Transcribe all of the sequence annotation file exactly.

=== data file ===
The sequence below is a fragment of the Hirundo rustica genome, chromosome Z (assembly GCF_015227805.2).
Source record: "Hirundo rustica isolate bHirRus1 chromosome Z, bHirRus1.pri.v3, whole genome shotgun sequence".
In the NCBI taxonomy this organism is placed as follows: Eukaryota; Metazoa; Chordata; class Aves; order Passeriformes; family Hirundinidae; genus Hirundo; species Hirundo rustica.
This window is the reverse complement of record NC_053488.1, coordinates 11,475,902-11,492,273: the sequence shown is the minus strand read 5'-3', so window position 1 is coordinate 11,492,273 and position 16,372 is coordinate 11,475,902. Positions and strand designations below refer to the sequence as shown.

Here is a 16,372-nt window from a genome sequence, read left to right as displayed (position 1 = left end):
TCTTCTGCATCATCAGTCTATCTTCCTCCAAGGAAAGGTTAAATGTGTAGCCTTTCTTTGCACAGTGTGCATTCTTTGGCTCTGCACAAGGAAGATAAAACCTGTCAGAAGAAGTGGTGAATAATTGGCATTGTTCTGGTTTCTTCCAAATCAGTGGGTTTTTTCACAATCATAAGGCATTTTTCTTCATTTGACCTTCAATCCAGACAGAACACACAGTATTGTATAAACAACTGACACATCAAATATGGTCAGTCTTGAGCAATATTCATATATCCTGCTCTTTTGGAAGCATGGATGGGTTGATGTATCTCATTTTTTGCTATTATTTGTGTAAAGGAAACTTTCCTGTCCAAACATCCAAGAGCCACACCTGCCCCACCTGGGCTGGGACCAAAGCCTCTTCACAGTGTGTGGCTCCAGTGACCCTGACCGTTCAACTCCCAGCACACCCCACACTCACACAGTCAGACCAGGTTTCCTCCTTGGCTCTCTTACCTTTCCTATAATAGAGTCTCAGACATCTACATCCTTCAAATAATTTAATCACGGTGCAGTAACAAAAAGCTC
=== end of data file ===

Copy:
The sequence below is a fragment of the Hirundo rustica genome, chromosome Z (assembly GCF_015227805.2).
Source record: "Hirundo rustica isolate bHirRus1 chromosome Z, bHirRus1.pri.v3, whole genome shotgun sequence".
In the NCBI taxonomy this organism is placed as follows: Eukaryota; Metazoa; Chordata; class Aves; order Passeriformes; family Hirundinidae; genus Hirundo; species Hirundo rustica.
This window is the reverse complement of record NC_053488.1, coordinates 11,475,902-11,492,273: the sequence shown is the minus strand read 5'-3', so window position 1 is coordinate 11,492,273 and position 16,372 is coordinate 11,475,902. Positions and strand designations below refer to the sequence as shown.

Here is a 16,372-nt window from a genome sequence, read left to right as displayed (position 1 = left end):
TCTTCTGCATCATCAGTCTATCTTCCTCCAAGGAAAGGTTAAATGTGTAGCCTTTCTTTGCACAGTGTGCATTCTTTGGCTCTGCACAAGGAAGATAAAACCTGTCAGAAGAAGTGGTGAATAATTGGCATTGTTCTGGTTTCTTCCAAATCAGTGGGTTTTTTCACAATCATAAGGCATTTTTCTTCATTTGACCTTCAATCCAGACAGAACACACAGTATTGTATAAACAACTGACACATCAAATATGGTCAGTCTTGAGCAATATTCATATATCCTGCTCTTTTGGAAGCATGGATGGGTTGATGTATCTCATTTTTTGCTATTATTTGTGTAAAGGAAACTTTCCTGTCCAAACATCCAAGAGCCACACCTGCCCCACCTGGGCTGGGACCAAAGCCTCTTCACAGTGTGTGGCTCCAGTGACCCTGACCGTTCAACTCCCAGCACACCCCACACTCACACAGTCAGACCAGGTTTCCTCCTTGGCTCTCTTACCTTTCCTATAATAGAGTCTCAGACATCTACATCCTTCAAATAATTTAATCACGGTGCAGTAACAAAAAGCTC